The first coaching casualty of the ongoing 2021 Africa Cup of Nations (AFCON) in Cameroon has emerged in Ghana’s coach Milovan Rajevac.
The Serb has been dismissed, following a directive given to the Ghana Football Association (GFA) by the country’s Ministry of Sports.
His dismissal follows the Black Stars’ group stage elimination from the 2021 AFCON where they had a dismal performance.
The News Agency of Nigeria (NAN) reports that the four-time champions secured only a single point from games against Morocco, Gabon and Comoros to finish bottom of their group.
They lost 0-1 to Morocco, drew 1-1 with Gabon and lost 2-3 to Comoros in a game they needed to win to qualify for the round of 16.
The performance marked one of the lowest points in the national team’s history, being the worst by a team that was at the quarter-finals of the 2010 FIFA World Cup.
Rajevac rejoined Ghana for his second spell in September 2021, after leading them at South Africa 2010, and qualified them for AFCON 2021 and the final round of the 2022 World Cup qualifiers.
His sacking has come a few hours before the Black Stars were in Douala on Saturday drawn to meet Nigeria in the final round of the 2022 World Cup qualifiers.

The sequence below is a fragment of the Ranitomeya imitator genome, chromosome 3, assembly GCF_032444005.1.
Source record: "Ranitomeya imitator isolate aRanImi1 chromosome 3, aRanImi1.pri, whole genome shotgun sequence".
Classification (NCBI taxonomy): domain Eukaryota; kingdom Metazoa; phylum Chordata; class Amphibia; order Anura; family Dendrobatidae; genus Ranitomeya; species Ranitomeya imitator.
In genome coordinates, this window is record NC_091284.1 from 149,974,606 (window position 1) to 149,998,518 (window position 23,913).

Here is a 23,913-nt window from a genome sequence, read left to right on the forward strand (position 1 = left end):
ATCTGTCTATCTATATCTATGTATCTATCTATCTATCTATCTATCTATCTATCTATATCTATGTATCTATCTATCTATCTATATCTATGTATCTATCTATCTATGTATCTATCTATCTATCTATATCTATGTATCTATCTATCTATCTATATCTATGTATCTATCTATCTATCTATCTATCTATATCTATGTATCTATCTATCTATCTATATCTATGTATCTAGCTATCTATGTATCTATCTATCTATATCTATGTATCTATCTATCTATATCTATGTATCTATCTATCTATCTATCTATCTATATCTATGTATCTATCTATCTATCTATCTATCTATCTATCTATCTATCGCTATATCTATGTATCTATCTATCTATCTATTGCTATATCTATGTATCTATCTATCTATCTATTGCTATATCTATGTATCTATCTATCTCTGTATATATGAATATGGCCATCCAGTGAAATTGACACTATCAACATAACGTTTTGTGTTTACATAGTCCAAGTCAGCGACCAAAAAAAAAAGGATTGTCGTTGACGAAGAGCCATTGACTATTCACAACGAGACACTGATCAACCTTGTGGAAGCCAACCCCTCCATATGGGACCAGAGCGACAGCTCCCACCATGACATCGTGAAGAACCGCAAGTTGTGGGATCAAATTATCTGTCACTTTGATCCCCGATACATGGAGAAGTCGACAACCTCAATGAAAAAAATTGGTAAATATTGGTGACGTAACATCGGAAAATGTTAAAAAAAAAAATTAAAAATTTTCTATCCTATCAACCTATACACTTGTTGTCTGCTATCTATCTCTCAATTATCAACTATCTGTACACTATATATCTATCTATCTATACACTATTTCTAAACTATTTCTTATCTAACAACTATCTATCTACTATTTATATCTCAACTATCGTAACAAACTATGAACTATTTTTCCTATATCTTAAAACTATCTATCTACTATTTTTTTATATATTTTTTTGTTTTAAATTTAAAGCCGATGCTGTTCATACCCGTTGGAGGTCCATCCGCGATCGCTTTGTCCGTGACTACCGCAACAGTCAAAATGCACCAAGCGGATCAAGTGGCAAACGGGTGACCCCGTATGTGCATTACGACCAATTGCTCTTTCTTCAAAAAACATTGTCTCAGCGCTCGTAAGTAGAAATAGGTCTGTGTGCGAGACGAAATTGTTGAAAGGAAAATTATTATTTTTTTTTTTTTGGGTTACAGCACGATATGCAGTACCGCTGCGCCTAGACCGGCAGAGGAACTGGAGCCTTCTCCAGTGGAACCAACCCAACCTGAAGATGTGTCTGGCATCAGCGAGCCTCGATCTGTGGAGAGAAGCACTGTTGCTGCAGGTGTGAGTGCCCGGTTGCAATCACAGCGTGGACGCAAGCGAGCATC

Expectations are now that he will be replaced with an interim coach ahead of the two Qatar 2022 qualifying games and probably the finals in November and December.
NAN reports that Rajevac’s sacking came about after the Sports Ministry directed GFA to reconstitute the team’s Management Committee following an emergency meeting it held with the Association on Friday.
At the meeting, both sides reviewed the Black Stars’ performance at AFCON 2021 and discussed preparations for the 2022 World Cup playoffs.
The Ministry, it was gathered, “made it clear to GFA that the people of Ghana have lost confidence in the capacity of the team’s current technical team to deliver success.”
The GFA was then directed to “review the work and capacity of the current technical team led by Rajevac”.
It was also gathered that the GFA at the meeting was hesitant about relieving the Serbian of his duties.
“This was said to be because of the severance fee the country was liable to pay, which is an estimated minimum of 270,000 dollars and which can rise to 370,000 dollars if a sign-on fee is included,” a source told NAN in Garoua.(NAN)